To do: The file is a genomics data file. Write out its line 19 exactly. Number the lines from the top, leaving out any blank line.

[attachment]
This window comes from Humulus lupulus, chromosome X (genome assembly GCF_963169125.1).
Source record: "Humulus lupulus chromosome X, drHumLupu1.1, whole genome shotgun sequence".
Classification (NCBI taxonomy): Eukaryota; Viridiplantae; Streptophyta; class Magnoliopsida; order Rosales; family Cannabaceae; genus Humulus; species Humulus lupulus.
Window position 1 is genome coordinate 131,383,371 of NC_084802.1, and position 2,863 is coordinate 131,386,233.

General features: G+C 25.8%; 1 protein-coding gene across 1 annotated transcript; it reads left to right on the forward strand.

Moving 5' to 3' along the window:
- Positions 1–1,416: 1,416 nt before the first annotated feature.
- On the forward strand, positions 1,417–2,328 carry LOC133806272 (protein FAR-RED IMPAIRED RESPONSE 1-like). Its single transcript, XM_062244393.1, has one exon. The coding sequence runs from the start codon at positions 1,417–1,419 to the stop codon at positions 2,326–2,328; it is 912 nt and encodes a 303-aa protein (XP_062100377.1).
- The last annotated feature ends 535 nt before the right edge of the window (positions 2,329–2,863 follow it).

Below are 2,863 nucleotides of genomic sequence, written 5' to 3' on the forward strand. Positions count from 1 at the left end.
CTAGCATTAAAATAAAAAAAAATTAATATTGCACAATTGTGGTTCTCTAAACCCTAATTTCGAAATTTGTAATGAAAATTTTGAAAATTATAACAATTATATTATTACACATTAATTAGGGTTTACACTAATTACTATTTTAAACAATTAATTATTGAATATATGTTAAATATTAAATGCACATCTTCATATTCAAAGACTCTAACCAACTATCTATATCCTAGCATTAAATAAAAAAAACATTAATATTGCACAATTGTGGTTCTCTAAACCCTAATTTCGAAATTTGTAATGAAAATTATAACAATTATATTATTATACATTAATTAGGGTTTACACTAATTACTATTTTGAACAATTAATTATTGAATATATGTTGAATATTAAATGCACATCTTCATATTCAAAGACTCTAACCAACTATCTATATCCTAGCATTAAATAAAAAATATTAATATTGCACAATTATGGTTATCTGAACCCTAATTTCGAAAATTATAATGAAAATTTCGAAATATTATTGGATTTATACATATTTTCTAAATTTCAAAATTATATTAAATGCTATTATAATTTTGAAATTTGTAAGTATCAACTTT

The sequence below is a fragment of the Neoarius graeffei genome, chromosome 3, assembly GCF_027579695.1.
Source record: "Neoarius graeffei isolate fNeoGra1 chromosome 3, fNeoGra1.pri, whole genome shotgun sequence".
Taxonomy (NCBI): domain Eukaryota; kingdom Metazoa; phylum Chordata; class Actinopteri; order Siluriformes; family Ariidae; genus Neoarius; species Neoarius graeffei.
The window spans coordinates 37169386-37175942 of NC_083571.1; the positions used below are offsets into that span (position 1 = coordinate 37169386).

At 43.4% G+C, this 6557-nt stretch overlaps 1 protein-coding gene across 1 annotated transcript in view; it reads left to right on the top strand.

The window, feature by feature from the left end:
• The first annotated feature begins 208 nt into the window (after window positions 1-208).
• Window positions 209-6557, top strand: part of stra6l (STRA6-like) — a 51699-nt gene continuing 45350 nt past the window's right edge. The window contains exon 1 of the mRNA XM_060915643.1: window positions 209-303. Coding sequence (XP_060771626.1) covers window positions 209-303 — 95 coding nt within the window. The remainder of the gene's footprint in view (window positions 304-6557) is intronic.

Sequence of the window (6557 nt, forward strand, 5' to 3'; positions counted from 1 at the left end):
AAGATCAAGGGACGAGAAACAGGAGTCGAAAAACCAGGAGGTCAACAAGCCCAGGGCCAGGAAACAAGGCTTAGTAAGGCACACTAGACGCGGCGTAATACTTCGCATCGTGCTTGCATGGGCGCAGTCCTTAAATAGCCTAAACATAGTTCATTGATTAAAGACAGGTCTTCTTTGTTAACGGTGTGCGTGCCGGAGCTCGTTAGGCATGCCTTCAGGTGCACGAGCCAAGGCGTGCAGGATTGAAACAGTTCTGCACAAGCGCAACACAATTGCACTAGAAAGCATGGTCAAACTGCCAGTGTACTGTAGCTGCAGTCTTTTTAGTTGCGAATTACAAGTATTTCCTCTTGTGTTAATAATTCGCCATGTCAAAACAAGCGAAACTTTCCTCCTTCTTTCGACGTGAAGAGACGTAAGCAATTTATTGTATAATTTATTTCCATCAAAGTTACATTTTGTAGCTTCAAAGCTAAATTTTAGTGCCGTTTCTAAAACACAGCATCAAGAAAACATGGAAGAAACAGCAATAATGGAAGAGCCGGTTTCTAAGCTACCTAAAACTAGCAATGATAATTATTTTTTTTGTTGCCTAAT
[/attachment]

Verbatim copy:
• Window positions 209-6557, top strand: part of stra6l (STRA6-like) — a 51699-nt gene continuing 45350 nt past the window's right edge. The window contains exon 1 of the mRNA XM_060915643.1: window positions 209-303. Coding sequence (XP_060771626.1) covers window positions 209-303 — 95 coding nt within the window. The remainder of the gene's footprint in view (window positions 304-6557) is intronic.